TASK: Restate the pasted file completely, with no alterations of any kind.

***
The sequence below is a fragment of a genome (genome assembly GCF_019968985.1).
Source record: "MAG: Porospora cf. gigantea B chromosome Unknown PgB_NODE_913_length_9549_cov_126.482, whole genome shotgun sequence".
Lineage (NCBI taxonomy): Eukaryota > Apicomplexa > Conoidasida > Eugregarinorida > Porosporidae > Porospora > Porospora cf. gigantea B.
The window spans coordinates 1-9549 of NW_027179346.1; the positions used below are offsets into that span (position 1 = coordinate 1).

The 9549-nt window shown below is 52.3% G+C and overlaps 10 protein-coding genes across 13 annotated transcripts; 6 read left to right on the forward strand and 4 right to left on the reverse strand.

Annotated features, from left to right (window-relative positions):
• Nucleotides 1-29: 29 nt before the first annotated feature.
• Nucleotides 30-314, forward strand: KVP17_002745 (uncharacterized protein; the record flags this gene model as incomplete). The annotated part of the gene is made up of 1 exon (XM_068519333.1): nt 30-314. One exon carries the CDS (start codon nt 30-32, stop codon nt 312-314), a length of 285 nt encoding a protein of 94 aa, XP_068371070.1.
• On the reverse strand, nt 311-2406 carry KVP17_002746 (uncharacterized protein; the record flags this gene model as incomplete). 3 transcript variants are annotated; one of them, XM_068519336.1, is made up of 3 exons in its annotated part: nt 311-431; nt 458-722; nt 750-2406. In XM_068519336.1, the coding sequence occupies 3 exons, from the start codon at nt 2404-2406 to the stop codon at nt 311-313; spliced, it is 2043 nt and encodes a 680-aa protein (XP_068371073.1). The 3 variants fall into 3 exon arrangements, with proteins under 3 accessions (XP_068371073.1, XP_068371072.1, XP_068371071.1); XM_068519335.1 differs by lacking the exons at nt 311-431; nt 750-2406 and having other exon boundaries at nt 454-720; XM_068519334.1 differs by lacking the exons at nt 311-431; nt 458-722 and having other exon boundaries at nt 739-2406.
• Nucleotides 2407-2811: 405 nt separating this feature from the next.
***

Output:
The sequence below is a fragment of a genome (genome assembly GCF_019968985.1).
Source record: "MAG: Porospora cf. gigantea B chromosome Unknown PgB_NODE_913_length_9549_cov_126.482, whole genome shotgun sequence".
Lineage (NCBI taxonomy): Eukaryota > Apicomplexa > Conoidasida > Eugregarinorida > Porosporidae > Porospora > Porospora cf. gigantea B.
The window spans coordinates 1-9549 of NW_027179346.1; the positions used below are offsets into that span (position 1 = coordinate 1).

The 9549-nt window shown below is 52.3% G+C and overlaps 10 protein-coding genes across 13 annotated transcripts; 6 read left to right on the forward strand and 4 right to left on the reverse strand.

Annotated features, from left to right (window-relative positions):
• Nucleotides 1-29: 29 nt before the first annotated feature.
• Nucleotides 30-314, forward strand: KVP17_002745 (uncharacterized protein; the record flags this gene model as incomplete). The annotated part of the gene is made up of 1 exon (XM_068519333.1): nt 30-314. One exon carries the CDS (start codon nt 30-32, stop codon nt 312-314), a length of 285 nt encoding a protein of 94 aa, XP_068371070.1.
• On the reverse strand, nt 311-2406 carry KVP17_002746 (uncharacterized protein; the record flags this gene model as incomplete). 3 transcript variants are annotated; one of them, XM_068519336.1, is made up of 3 exons in its annotated part: nt 311-431; nt 458-722; nt 750-2406. In XM_068519336.1, the coding sequence occupies 3 exons, from the start codon at nt 2404-2406 to the stop codon at nt 311-313; spliced, it is 2043 nt and encodes a 680-aa protein (XP_068371073.1). The 3 variants fall into 3 exon arrangements, with proteins under 3 accessions (XP_068371073.1, XP_068371072.1, XP_068371071.1); XM_068519335.1 differs by lacking the exons at nt 311-431; nt 750-2406 and having other exon boundaries at nt 454-720; XM_068519334.1 differs by lacking the exons at nt 311-431; nt 458-722 and having other exon boundaries at nt 739-2406.
• Nucleotides 2407-2811: 405 nt separating this feature from the next.